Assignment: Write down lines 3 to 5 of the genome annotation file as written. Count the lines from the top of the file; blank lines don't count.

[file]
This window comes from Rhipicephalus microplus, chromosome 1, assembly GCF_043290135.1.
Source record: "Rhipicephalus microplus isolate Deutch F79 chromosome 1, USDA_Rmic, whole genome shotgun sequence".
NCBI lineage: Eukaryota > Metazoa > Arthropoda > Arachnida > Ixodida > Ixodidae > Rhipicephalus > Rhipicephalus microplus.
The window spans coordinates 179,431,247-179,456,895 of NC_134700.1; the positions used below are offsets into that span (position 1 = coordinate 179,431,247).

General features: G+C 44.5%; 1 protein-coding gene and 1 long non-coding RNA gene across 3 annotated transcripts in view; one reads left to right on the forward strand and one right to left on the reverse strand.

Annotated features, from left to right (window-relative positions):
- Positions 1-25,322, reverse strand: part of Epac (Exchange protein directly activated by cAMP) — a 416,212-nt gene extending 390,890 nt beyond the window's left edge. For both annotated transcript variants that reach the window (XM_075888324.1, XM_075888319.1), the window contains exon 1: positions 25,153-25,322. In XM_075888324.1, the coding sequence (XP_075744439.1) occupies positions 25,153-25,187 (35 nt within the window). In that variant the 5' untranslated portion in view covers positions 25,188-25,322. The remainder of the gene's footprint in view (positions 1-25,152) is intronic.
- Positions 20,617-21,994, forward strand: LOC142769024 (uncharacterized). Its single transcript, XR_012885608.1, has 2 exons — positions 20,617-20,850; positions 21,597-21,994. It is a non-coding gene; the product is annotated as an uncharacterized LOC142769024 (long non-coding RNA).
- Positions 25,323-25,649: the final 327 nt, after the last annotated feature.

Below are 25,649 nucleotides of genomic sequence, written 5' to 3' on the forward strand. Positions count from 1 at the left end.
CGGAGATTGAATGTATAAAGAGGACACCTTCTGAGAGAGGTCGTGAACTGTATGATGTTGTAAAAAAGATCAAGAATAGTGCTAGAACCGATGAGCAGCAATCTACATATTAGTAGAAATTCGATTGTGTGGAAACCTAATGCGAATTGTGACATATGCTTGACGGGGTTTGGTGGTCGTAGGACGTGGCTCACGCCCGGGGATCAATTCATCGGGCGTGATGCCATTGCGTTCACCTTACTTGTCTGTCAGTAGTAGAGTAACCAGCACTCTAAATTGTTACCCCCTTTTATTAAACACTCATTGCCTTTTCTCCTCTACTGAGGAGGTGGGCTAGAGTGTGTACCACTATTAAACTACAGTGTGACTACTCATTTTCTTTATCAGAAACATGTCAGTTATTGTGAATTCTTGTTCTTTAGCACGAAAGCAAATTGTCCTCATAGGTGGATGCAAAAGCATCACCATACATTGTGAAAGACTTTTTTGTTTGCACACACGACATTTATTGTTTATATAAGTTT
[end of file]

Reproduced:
NCBI lineage: Eukaryota > Metazoa > Arthropoda > Arachnida > Ixodida > Ixodidae > Rhipicephalus > Rhipicephalus microplus.
The window spans coordinates 179,431,247-179,456,895 of NC_134700.1; the positions used below are offsets into that span (position 1 = coordinate 179,431,247).

General features: G+C 44.5%; 1 protein-coding gene and 1 long non-coding RNA gene across 3 annotated transcripts in view; one reads left to right on the forward strand and one right to left on the reverse strand.